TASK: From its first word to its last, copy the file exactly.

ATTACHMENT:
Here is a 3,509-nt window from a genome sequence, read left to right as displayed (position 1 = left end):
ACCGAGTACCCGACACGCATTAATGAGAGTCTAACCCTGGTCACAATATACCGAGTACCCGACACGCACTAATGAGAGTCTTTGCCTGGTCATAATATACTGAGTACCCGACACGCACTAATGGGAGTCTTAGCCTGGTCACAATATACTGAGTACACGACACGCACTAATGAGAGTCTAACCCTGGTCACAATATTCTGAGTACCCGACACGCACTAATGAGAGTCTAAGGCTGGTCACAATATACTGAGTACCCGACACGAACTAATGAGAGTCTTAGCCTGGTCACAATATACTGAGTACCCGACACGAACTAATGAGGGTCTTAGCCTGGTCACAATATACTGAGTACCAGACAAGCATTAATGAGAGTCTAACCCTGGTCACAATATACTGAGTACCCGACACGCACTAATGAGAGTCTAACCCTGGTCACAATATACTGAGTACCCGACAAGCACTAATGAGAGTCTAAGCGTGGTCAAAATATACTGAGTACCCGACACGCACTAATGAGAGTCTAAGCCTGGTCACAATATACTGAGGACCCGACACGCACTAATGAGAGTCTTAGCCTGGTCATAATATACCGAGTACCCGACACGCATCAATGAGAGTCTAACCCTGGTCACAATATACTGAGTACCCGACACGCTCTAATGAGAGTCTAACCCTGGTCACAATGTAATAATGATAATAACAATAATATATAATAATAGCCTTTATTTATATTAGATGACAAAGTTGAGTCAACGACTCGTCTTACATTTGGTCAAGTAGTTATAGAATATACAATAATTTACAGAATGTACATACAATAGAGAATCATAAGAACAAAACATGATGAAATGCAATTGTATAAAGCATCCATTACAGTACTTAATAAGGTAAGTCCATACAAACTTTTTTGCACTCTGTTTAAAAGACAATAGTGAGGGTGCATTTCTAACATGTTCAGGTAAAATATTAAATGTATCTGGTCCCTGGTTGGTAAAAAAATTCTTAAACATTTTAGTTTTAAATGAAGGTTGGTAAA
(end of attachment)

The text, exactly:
Here is a 3,509-nt window from a genome sequence, read left to right as displayed (position 1 = left end):
ACCGAGTACCCGACACGCATTAATGAGAGTCTAACCCTGGTCACAATATACCGAGTACCCGACACGCACTAATGAGAGTCTTTGCCTGGTCATAATATACTGAGTACCCGACACGCACTAATGGGAGTCTTAGCCTGGTCACAATATACTGAGTACACGACACGCACTAATGAGAGTCTAACCCTGGTCACAATATTCTGAGTACCCGACACGCACTAATGAGAGTCTAAGGCTGGTCACAATATACTGAGTACCCGACACGAACTAATGAGAGTCTTAGCCTGGTCACAATATACTGAGTACCCGACACGAACTAATGAGGGTCTTAGCCTGGTCACAATATACTGAGTACCAGACAAGCATTAATGAGAGTCTAACCCTGGTCACAATATACTGAGTACCCGACACGCACTAATGAGAGTCTAACCCTGGTCACAATATACTGAGTACCCGACAAGCACTAATGAGAGTCTAAGCGTGGTCAAAATATACTGAGTACCCGACACGCACTAATGAGAGTCTAAGCCTGGTCACAATATACTGAGGACCCGACACGCACTAATGAGAGTCTTAGCCTGGTCATAATATACCGAGTACCCGACACGCATCAATGAGAGTCTAACCCTGGTCACAATATACTGAGTACCCGACACGCTCTAATGAGAGTCTAACCCTGGTCACAATGTAATAATGATAATAACAATAATATATAATAATAGCCTTTATTTATATTAGATGACAAAGTTGAGTCAACGACTCGTCTTACATTTGGTCAAGTAGTTATAGAATATACAATAATTTACAGAATGTACATACAATAGAGAATCATAAGAACAAAACATGATGAAATGCAATTGTATAAAGCATCCATTACAGTACTTAATAAGGTAAGTCCATACAAACTTTTTTGCACTCTGTTTAAAAGACAATAGTGAGGGTGCATTTCTAACATGTTCAGGTAAAATATTAAATGTATCTGGTCCCTGGTTGGTAAAAAAATTCTTAAACATTTTAGTTTTAAATGAAGGTTGGTAAA